fruitful and less of a chore.
Send an article or other relevant information you think a contact might appreciate, accompanied with a brief note.
Leave benefit-driven voice mail messages, offering important information, resources, or breaking industry news. “A benefit-driven message will allow people to be more inclined to call you back in a timely fashion and makes the recipient more receptive to what you have to say,” says Hilliard. Keep your message brief.
Keep your word. Partnerships are not instantaneous. Don’t make the assumption that you’ll receive immediate benefits because you had a good encounter at an event, explains Melvin Murphy, author of the upcoming book It’s Who You Know! Creating Mentor-Based Alliances, Coalitions and Partnerships through Networking (PSI; $26.95). You have to work at establishing credibility. “Follow up and do the things that you say you’re going to do,” he adds.
Create the win-win from the onset. Although it takes time to set up a reciprocally beneficial alliance where both parties regularly give and receive emotional support as well as information, Giovagnoli advises that the time to start working in that direction is from the beginning. “It becomes easier when you realize that you’re not coming to the relationship empty-handed. I would say the best behavior is to be curious about what matters to other people. Once you find things that matter to them, the next step is to help make those things happen,” she says.
Set goals. Create an overall objective. Determine who you would like to meet. Then develop a set of goals to further that mission. One of your goal criteria can be the number of face-to-face meetings you set up with your existing contacts during a month. Attending a new networking event per week or striving to meet three to five new business contacts at every networking event might be other goals. It’s important that you find out who of interest might be in attendance before you go to these events, so that you can do the necessary research to make the best impression when introduced.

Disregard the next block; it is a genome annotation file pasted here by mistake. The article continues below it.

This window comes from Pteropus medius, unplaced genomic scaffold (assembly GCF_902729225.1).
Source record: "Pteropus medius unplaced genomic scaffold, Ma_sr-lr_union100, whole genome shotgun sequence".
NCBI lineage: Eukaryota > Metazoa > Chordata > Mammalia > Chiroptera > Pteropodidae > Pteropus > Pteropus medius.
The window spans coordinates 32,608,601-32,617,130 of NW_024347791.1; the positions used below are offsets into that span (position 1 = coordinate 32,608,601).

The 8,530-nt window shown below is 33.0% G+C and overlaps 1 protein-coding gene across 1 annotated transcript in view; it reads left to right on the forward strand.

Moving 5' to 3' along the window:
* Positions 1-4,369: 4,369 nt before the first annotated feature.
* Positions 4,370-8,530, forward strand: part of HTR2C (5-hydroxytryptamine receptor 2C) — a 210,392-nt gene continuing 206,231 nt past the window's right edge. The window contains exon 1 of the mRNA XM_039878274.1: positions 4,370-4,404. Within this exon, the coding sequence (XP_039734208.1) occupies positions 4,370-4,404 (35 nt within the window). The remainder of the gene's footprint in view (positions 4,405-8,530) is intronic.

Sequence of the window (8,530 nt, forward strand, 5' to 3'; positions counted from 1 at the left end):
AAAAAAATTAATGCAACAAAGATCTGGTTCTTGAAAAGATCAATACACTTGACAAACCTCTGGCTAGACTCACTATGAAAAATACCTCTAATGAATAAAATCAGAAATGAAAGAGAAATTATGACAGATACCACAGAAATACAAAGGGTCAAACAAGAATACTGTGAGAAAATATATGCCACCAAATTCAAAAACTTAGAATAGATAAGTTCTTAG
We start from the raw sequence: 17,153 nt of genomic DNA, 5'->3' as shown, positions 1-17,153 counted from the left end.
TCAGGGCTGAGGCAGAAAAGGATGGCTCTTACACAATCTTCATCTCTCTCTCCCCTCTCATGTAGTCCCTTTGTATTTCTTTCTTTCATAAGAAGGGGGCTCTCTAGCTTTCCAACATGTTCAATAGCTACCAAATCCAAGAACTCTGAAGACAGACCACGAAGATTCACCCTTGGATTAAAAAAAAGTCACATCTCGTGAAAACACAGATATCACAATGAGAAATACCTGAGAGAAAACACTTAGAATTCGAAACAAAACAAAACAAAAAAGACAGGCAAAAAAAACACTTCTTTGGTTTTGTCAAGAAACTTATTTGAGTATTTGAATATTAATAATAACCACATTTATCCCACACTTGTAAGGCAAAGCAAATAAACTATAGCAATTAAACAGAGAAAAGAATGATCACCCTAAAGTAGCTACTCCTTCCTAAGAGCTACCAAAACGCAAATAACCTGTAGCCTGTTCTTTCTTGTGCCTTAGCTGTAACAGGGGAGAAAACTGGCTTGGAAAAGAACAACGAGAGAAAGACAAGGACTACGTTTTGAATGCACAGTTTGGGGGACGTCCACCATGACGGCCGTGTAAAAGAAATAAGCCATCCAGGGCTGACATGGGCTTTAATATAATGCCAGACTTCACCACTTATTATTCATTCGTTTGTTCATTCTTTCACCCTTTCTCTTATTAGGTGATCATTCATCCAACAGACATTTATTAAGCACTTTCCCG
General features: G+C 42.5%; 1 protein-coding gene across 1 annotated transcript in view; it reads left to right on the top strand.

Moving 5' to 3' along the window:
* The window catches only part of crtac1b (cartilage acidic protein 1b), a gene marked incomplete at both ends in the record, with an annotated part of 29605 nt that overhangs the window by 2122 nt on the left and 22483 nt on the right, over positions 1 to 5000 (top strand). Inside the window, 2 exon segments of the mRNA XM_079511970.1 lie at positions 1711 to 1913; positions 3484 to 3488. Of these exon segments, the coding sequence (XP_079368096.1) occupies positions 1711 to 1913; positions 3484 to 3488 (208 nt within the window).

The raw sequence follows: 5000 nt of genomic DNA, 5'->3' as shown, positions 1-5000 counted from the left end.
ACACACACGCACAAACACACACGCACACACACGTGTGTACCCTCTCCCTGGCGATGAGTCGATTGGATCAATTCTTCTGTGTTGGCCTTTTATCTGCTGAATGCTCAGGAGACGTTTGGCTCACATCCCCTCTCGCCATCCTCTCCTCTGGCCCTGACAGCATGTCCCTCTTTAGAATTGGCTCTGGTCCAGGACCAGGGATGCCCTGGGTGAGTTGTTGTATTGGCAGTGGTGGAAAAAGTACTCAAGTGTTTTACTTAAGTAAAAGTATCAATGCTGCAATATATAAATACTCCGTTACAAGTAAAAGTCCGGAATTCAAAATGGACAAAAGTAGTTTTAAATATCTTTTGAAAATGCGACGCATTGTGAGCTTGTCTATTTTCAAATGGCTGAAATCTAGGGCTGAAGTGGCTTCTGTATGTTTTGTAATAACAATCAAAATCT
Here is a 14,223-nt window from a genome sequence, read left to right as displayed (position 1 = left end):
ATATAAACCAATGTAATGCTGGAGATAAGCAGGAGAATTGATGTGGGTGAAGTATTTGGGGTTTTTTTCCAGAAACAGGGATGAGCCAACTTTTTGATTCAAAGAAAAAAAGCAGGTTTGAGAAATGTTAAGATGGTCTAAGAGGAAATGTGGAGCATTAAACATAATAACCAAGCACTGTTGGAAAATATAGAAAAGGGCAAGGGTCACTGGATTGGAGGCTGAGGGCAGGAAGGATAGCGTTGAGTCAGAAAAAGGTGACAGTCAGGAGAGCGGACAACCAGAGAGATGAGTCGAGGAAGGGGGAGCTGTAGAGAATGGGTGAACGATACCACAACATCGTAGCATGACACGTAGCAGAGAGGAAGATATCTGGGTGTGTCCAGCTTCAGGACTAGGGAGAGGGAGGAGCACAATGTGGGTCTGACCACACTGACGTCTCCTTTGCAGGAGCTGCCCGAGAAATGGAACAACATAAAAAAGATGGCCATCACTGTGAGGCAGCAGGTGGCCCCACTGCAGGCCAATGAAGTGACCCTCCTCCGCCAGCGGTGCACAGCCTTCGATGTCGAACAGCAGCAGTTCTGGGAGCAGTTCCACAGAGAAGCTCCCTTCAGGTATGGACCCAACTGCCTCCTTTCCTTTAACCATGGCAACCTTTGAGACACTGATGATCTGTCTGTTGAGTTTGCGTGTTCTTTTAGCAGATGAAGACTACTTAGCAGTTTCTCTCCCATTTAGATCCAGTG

Revisit old contacts. You may already have some old contacts that need revisiting. “You just never know when deepening an existing relationship is actually better than creating a new one,” Hilliard advises. To get yourself back on their radar screen, you can either send a postcard or an article, which doesn’t always have to be entirely business-related. “It can be an article of interest that paves the way for a follow-up phone call or e-mail down the road,” he says.
Don’t be intimidated by hierarchy. You may wonder what you have to offer someone 20 years your senior or professionally in advance of your position. “Your value comes in the form of character, substance, expertise, contacts you already have, services you can provide,” offers Murphy. “We tend to put CEOs and other senior-level professionals on a pedestal that they don’t put themselves on,” he explains. Begin by simply asking how you can provide help. Also keep in mind that providing someone with information they may